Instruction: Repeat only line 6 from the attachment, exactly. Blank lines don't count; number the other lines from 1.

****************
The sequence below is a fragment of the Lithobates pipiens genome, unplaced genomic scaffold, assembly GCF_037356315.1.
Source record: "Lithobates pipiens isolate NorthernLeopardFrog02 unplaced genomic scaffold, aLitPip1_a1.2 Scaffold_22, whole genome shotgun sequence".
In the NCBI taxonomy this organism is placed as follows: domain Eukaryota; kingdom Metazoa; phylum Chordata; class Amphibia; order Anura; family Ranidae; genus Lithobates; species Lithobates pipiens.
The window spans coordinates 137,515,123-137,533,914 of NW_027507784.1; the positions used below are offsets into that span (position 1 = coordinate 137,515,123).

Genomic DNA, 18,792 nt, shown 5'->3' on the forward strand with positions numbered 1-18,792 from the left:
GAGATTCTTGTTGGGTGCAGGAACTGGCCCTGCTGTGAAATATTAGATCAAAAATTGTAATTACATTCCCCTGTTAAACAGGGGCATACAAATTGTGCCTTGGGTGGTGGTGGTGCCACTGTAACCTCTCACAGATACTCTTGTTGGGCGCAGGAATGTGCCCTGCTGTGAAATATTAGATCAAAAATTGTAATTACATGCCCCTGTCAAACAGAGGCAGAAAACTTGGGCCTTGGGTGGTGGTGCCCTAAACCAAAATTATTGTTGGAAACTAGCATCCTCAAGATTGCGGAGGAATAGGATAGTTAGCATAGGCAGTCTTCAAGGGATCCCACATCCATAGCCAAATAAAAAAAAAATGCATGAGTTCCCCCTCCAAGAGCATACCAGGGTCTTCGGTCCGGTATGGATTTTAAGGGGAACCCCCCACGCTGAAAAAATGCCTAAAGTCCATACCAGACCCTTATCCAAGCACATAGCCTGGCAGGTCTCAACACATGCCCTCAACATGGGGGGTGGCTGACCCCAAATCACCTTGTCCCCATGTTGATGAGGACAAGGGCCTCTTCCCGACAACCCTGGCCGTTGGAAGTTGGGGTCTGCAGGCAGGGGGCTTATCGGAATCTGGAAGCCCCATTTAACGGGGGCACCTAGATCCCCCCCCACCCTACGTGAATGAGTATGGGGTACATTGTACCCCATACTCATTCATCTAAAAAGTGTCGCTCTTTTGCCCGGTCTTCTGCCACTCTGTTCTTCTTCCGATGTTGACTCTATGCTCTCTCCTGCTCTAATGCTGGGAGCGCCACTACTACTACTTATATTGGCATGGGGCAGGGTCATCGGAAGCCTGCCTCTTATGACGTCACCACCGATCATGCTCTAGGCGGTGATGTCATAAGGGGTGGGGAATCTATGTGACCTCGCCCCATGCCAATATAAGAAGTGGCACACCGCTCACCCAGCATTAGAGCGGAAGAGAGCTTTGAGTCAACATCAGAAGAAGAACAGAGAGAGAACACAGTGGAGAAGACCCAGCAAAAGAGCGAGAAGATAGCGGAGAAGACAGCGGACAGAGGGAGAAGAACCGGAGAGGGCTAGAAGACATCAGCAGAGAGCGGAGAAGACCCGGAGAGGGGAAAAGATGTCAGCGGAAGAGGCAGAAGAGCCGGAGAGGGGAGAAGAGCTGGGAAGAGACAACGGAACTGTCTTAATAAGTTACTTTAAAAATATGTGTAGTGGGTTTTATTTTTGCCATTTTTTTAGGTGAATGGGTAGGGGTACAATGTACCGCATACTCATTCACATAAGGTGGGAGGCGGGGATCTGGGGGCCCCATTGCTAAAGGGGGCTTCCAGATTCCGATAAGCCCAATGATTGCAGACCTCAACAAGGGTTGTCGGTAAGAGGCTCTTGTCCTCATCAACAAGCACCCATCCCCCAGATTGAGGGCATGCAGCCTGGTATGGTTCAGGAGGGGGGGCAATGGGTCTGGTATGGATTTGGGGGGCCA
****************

GAGATTCTTGTTGGGTGCAGGAACTGGCCCTGCTGTGAAATATTAGATCAAAAATTGTAATTACATTCCCCTGTTAAACAGGGGCATACAAATTGTGCCTTGGGTGGTGGTGGTGCCACTGTAACCTCTCACAGATACTCTTGTTGGGCGCAGGAATGTGCCCTGCTGTGAAATATTAGATCAAAAATTGTAATTACATGCCCCTGTCAAACAGAGGCAGAAAACTTGGGCCTTGGGTGGTGGTGCCCTAAACCAAAATTATTGTTGGAAACTAGCATCCTCAAGATTGCGGAGGAATAGGATAGTTAGCATAGGCAGTCTTCAAGGGATCCCACATCCATAGCCAAATAAAAAAAAAATGCATGAGTTCCCCCTCCAAGAGCATACCAGGGTCTTCGGTCCGGTATGGATTTTAAGGGGAACCCCCCACGCTGAAAAAATGCCTAAAGTCCATACCAGACCCTTATCCAAGCACATAGCCTGGCAGGTCTCAACACATGCCCTCAACATGGGGGGTGGCTGACCCCAAATCACCTTGTCCCCATGTTGATGAGGACAAGGGCCTCTTCCCGACAACCCTGGCCGTTGGAAGTTGGGGTCTGCAGGCAGGGGGCTTATCGGAATCTGGAAGCCCCATTTAACGGGGGCACCTAGATCCCCCCCCACCCTACGTGAATGAGTATGGGGTACATTGTACCCCATACTCATTCATCTAAAAAGTGTCGCTCTTTTGCCCGGTCTTCTGCCACTCTGTTCTTCTTCCGATGTTGACTCTATGCTCTCTCCTGCTCTAATGCTGGGAGCGCCACTACTACTACTTATATTGGCATGGGGCAGGGTCATCGGAAGCCTGCCTCTTATGACGTCACCACCGATCATGCTCTAGGCGGTGATGTCATAAGGGGTGGGGAATCTATGTGACCTCGCCCCATGCCAATATAAGAAGTGGCACACCGCTCACCCAGCATTAGAGCGGAAGAGAGCTTTGAGTCAACATCAGAAGAAGAACAGAGAGAGAACACAGTGGAGAAGACCCAGCAAAAGAGCGAGAAGATAGCGGAGAAGACAGCGGACAGAGGGAGAAGAACCGGAGAGGGCTAGAAGACATCAGCAGAGAGCGGAGAAGACCCGGAGAGGGGAAAAGATGTCAGCGGAAGAGGCAGAAGAGCCGGAGAGGGGAGAAGAGCTGGGAAGAGACAACGGAACTGTCTTAATAAGTTACTTTAAAAATATGTGTAGTGGGTTTTATTTTTGCCATTTTTTTAGGTGAATGGGTAGGGGTACAATGTACCGCATACTCATTCACATAAGGTGGGAGGCGGGGATCTGGGGGCCCCATTGCTAAAGGGGGCTTCCAGATTCCGATAAGCCCAATGATTGCAGACCTCAACAAGGGTTGTCGGTAAGAGGCTCTTGTCCTCATCAACAAGCACCCATCCCCCAGATTGAGGGCATGCAGCCTGGTATGGTTCAGGAGGGGGGGCAATGGGTCTGGTATGGATTTGGGGGGCCA